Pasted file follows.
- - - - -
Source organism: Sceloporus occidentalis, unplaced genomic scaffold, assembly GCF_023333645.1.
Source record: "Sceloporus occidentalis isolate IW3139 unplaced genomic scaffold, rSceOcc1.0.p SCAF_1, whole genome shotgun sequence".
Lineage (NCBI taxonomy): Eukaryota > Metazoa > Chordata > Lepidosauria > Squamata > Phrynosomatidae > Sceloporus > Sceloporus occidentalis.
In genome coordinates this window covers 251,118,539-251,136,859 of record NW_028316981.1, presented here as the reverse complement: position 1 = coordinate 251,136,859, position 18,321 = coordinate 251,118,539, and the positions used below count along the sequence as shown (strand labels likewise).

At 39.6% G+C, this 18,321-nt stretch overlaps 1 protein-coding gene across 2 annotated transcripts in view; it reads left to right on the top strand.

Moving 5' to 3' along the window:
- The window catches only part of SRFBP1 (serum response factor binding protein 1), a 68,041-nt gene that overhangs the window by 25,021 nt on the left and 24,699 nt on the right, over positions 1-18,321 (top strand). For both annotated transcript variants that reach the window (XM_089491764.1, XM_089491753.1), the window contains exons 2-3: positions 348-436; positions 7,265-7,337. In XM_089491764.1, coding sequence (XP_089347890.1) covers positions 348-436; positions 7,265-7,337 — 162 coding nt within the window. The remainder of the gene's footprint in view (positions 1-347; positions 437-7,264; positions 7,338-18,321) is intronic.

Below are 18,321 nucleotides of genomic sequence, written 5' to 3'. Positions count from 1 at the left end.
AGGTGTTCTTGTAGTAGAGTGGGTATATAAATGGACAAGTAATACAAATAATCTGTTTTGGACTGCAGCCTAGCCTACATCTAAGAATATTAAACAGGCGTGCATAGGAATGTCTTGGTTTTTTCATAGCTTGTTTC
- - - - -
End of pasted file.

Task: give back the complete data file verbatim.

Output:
Source organism: Sceloporus occidentalis, unplaced genomic scaffold, assembly GCF_023333645.1.
Source record: "Sceloporus occidentalis isolate IW3139 unplaced genomic scaffold, rSceOcc1.0.p SCAF_1, whole genome shotgun sequence".
Lineage (NCBI taxonomy): Eukaryota > Metazoa > Chordata > Lepidosauria > Squamata > Phrynosomatidae > Sceloporus > Sceloporus occidentalis.
In genome coordinates this window covers 251,118,539-251,136,859 of record NW_028316981.1, presented here as the reverse complement: position 1 = coordinate 251,136,859, position 18,321 = coordinate 251,118,539, and the positions used below count along the sequence as shown (strand labels likewise).

At 39.6% G+C, this 18,321-nt stretch overlaps 1 protein-coding gene across 2 annotated transcripts in view; it reads left to right on the top strand.

Moving 5' to 3' along the window:
- The window catches only part of SRFBP1 (serum response factor binding protein 1), a 68,041-nt gene that overhangs the window by 25,021 nt on the left and 24,699 nt on the right, over positions 1-18,321 (top strand). For both annotated transcript variants that reach the window (XM_089491764.1, XM_089491753.1), the window contains exons 2-3: positions 348-436; positions 7,265-7,337. In XM_089491764.1, coding sequence (XP_089347890.1) covers positions 348-436; positions 7,265-7,337 — 162 coding nt within the window. The remainder of the gene's footprint in view (positions 1-347; positions 437-7,264; positions 7,338-18,321) is intronic.

Below are 18,321 nucleotides of genomic sequence, written 5' to 3'. Positions count from 1 at the left end.
AGGTGTTCTTGTAGTAGAGTGGGTATATAAATGGACAAGTAATACAAATAATCTGTTTTGGACTGCAGCCTAGCCTACATCTAAGAATATTAAACAGGCGTGCATAGGAATGTCTTGGTTTTTTCATAGCTTGTTTC